Using the file system as a data source in Crystal Reports
A report that shows the files and folders in your file system is easy to create - and potentially very useful.
By Lynn Evans
In this article, I'll show you how to create a report that's based on your computer's file system, that is, on the files and folders on your hard drive or other storage devices. You might wonder why on earth you would want to do that. In fact, this type of report has a surprisingly large number of uses.
Here are some examples of things you can do with a report based on your computer's (or server's) file system:
- Analyzing disk usage, including looking for empty directories, unusually large files, or files that haven't been accessed for a long time.
- Identifying files that have changed but haven't been backed up.
- Recording and analyzing statistics for Word documents (number or words, number of pages, etc).
- Tracking version numbers of executable programs.
- Cataloguing the books or music tracks in an e-book reader or MP3 player.
- Checking a folder's security settings.
- Looking for duplicate files.
Figure 1 shows an example. This is a list of files, grouped by folder, showing the file size, date last accessed, version number and copyright information.
Figure 1: In this report, the data source is not a database, but is the user's file system.
How to do it
Creating this type of report is easier than you might think. In all versions of Crystal Reports (going back at least to CR 7.0), the computer's file system is available as a data source. Its name varies with the version - it might be called Local File System, File System Data, or something similar - but it will always be present.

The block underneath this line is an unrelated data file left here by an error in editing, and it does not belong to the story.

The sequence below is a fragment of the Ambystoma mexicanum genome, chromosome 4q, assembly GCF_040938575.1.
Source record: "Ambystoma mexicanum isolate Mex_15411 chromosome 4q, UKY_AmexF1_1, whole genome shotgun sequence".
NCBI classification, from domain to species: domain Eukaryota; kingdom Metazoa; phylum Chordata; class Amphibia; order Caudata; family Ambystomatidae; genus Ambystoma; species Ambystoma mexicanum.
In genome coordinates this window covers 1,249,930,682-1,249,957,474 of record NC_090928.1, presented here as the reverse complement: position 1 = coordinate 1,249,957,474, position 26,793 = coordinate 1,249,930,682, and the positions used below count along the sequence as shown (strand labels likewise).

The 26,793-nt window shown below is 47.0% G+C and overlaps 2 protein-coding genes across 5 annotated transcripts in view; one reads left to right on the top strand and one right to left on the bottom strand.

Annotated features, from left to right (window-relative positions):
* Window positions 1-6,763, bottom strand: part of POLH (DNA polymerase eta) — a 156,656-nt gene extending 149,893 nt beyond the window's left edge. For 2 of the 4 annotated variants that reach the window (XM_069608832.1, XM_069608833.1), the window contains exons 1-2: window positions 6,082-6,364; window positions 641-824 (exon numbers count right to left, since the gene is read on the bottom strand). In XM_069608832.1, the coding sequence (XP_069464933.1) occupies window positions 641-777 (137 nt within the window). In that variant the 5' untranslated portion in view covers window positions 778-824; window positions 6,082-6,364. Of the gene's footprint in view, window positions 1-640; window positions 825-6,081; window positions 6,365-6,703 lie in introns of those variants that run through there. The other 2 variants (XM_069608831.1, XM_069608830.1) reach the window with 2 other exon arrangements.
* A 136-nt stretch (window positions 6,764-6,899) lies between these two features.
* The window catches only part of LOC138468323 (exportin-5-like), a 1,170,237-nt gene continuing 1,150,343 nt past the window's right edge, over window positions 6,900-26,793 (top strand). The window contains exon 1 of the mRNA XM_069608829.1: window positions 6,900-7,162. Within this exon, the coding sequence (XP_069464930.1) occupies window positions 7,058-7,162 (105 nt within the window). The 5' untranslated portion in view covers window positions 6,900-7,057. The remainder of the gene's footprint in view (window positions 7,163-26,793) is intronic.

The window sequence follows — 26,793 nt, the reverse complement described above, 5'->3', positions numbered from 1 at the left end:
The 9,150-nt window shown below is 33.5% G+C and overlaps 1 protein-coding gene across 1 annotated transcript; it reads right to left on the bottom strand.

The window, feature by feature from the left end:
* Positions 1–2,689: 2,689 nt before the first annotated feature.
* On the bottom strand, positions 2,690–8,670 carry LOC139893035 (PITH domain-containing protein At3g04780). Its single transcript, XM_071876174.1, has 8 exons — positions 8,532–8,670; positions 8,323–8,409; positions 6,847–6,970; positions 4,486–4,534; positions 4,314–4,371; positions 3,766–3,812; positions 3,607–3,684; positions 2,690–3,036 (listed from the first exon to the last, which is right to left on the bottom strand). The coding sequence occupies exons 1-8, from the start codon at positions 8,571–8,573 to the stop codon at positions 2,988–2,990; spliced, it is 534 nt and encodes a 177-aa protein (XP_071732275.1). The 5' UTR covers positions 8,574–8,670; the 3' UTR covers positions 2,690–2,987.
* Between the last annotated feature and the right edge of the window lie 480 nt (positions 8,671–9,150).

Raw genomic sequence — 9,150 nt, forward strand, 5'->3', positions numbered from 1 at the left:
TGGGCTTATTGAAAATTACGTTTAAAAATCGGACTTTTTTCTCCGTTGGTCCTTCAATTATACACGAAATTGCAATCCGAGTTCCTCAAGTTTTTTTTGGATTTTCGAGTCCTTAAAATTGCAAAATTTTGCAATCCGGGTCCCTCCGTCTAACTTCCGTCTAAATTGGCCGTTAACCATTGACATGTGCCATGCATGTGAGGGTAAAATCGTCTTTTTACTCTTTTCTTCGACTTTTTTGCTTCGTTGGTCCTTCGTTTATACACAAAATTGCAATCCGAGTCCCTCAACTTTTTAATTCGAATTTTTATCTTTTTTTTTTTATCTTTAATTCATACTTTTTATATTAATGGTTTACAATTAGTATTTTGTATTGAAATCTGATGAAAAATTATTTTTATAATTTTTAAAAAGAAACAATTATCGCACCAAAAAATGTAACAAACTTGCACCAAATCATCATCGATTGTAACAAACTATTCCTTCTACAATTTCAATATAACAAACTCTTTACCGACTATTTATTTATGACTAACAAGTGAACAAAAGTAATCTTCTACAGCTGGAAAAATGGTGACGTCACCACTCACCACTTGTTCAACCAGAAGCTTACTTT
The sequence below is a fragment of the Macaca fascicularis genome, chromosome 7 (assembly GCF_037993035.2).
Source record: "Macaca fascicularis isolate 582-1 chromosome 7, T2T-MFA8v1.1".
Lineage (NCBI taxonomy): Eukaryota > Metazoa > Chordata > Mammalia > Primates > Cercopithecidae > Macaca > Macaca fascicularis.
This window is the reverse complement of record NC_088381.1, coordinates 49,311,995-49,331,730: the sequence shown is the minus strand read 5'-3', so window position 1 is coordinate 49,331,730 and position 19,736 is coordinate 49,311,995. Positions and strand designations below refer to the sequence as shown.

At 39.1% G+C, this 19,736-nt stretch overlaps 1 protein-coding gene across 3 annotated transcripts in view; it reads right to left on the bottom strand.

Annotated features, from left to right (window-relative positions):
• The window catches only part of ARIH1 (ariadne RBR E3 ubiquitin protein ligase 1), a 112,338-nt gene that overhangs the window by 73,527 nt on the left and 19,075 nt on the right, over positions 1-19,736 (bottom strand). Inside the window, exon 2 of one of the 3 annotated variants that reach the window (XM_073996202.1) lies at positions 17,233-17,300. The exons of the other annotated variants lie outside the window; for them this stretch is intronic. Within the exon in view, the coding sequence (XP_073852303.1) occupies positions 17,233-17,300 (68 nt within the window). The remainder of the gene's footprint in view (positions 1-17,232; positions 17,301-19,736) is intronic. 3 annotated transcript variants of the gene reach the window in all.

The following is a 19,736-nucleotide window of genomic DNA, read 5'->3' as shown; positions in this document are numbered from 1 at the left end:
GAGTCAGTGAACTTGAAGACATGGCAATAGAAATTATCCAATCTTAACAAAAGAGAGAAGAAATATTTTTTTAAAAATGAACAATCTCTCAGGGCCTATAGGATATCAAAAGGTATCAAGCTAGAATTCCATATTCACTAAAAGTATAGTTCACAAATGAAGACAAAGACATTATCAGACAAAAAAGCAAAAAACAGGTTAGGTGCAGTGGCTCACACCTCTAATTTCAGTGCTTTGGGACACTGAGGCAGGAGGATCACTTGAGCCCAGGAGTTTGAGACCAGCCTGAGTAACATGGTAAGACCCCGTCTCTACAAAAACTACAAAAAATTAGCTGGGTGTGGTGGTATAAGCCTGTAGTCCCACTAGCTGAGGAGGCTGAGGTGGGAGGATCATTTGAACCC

When you select the file system as the data source, CR will prompt you for the following details:
- The starting directory
- Whether to include lower-level directories
- Whether to include empty directories
- Whether to include all files or only those whose names match a given wildcard pattern (such as *.DOC).
If you wanted a report of an entire hard drive, you would specify the drive's root directory as your starting point, and you would choose to show lower-level directories and all files. But be warned: With the hard drive of a typical modern computer, it could take many minutes for the report to refresh. It's more likely that you would want to focus on a smaller group of folders, such as those containing specific types of documents or files.
Once you've selected the data source and specified the above options, Crystal Reports will treat it in much the same way as a table. Each file or folder corresponds to a record, and each of its 65 or so attributes correspond to its fields. These attributes include such familiar items as the path, name, size, date created, date last modified, and attribute flags (hidden, read-only, etc). There are also many less familiar ones, such as version information, copyright details, author, title and number of pages (but not all attributes are present for all file types).
These attributes are all visible in the Database node of the Field Explorer. You can drag them from the Field Explorer and drop them in the report. You can also sort, group and select on them, or reference them from a formula. If you're not sure what a particular attribute is used for, right-click on it in the Field Explorer and choose Browse Data in the usual way.
And that's all there is to it. Creating reports based on the file system is not at all difficult, and can potentially provide a lot of useful information that could not easily be obtained in any other way. Give it a try.
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